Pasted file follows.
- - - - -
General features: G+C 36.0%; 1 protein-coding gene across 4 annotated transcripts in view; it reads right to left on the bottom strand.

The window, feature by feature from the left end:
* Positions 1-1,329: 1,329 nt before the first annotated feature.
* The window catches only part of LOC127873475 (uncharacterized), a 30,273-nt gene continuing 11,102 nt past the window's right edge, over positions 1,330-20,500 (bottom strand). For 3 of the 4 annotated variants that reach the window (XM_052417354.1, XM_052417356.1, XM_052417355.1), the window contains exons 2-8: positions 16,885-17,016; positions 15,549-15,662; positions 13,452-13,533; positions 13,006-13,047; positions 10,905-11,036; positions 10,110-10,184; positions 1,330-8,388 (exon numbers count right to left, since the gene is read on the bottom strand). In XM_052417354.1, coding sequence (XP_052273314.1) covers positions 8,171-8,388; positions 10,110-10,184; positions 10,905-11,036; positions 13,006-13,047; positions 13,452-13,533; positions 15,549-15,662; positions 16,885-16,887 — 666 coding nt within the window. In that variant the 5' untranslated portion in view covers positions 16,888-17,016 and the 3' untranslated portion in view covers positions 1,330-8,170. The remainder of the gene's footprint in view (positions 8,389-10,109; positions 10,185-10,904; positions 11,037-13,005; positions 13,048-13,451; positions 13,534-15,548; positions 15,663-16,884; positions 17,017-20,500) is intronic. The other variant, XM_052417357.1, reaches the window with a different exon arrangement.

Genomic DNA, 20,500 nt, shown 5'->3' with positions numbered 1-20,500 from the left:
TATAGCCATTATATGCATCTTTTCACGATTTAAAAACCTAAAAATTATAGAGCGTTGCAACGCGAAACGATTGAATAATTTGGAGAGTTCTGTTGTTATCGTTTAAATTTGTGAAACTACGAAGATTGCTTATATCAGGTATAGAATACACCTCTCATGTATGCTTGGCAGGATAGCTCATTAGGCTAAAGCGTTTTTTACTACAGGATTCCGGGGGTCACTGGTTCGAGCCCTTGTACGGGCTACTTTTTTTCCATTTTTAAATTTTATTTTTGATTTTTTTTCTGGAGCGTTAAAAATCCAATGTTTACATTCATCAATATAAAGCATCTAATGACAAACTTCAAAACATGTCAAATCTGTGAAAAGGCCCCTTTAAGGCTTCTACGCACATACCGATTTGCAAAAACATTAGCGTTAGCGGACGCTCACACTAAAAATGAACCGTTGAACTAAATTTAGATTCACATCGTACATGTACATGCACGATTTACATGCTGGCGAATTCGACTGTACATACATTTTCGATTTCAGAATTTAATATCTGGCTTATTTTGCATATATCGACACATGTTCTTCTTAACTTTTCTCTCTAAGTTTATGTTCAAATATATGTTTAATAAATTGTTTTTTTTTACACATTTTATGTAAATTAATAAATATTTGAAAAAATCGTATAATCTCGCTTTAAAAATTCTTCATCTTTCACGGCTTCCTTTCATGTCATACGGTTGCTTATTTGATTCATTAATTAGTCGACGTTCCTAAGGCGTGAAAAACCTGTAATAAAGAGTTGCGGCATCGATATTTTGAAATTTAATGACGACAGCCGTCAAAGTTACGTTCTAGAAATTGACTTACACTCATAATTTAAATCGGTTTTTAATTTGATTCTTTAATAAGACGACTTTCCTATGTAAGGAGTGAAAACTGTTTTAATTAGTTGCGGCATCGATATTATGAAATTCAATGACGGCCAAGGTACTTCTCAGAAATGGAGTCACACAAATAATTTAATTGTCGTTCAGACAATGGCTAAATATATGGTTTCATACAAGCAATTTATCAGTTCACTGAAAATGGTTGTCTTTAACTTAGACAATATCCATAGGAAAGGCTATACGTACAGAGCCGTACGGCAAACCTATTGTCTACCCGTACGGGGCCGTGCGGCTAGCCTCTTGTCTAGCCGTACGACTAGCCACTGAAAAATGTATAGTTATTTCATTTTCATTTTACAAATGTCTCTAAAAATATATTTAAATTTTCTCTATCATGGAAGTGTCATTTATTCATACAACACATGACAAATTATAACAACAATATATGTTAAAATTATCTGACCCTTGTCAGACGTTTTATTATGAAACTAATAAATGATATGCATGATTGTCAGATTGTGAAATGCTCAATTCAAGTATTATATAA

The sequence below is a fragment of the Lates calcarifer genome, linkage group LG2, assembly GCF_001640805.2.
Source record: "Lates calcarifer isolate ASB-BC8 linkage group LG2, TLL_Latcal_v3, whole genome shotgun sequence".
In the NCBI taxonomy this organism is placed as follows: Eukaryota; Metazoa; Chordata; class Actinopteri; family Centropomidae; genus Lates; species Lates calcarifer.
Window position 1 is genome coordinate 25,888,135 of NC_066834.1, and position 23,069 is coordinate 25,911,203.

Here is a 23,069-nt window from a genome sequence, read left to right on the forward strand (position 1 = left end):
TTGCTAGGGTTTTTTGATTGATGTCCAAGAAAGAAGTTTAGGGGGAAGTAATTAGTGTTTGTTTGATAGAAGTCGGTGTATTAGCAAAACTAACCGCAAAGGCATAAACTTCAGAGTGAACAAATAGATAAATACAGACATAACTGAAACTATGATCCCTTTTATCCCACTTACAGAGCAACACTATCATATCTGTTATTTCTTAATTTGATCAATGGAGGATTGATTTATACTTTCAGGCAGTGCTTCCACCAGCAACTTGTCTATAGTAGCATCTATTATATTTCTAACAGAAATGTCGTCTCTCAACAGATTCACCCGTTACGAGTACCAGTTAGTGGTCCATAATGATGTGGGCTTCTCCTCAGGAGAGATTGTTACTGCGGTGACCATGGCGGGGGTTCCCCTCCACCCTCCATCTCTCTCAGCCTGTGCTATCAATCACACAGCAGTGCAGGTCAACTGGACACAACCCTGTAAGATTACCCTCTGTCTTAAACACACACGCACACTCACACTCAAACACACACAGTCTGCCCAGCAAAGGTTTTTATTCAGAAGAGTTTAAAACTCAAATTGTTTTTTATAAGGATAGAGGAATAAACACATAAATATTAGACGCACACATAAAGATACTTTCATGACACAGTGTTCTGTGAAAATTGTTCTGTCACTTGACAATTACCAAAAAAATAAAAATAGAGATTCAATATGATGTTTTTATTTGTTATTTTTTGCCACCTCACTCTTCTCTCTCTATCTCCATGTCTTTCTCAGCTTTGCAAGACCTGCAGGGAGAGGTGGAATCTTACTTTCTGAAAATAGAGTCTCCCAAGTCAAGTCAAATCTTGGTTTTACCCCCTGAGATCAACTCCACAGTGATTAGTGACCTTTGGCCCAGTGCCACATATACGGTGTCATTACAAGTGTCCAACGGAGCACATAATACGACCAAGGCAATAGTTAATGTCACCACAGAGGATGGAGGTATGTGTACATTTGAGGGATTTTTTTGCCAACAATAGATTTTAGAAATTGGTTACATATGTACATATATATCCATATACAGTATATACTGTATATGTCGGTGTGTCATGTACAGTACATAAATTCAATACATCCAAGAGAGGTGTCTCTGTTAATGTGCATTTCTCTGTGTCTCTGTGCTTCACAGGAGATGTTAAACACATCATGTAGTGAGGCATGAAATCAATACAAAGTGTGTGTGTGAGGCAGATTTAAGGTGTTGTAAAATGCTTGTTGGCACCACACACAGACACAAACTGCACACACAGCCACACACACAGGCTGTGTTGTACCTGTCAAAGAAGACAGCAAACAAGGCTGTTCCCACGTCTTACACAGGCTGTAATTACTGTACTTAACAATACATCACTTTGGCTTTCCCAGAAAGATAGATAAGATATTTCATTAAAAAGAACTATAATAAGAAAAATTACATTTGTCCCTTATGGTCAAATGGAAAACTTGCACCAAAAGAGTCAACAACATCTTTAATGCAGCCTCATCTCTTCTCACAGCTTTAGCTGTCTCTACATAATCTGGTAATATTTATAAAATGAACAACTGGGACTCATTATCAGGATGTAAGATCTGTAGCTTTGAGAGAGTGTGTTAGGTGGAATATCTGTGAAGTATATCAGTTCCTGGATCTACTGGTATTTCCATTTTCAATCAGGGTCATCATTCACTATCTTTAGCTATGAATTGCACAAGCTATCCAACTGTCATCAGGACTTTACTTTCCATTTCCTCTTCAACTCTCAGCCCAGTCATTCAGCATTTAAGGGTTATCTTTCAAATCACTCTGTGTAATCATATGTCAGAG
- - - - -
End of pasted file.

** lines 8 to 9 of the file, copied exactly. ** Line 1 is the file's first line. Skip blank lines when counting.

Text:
Source record: "Lates calcarifer isolate ASB-BC8 linkage group LG2, TLL_Latcal_v3, whole genome shotgun sequence".
In the NCBI taxonomy this organism is placed as follows: Eukaryota; Metazoa; Chordata; class Actinopteri; family Centropomidae; genus Lates; species Lates calcarifer.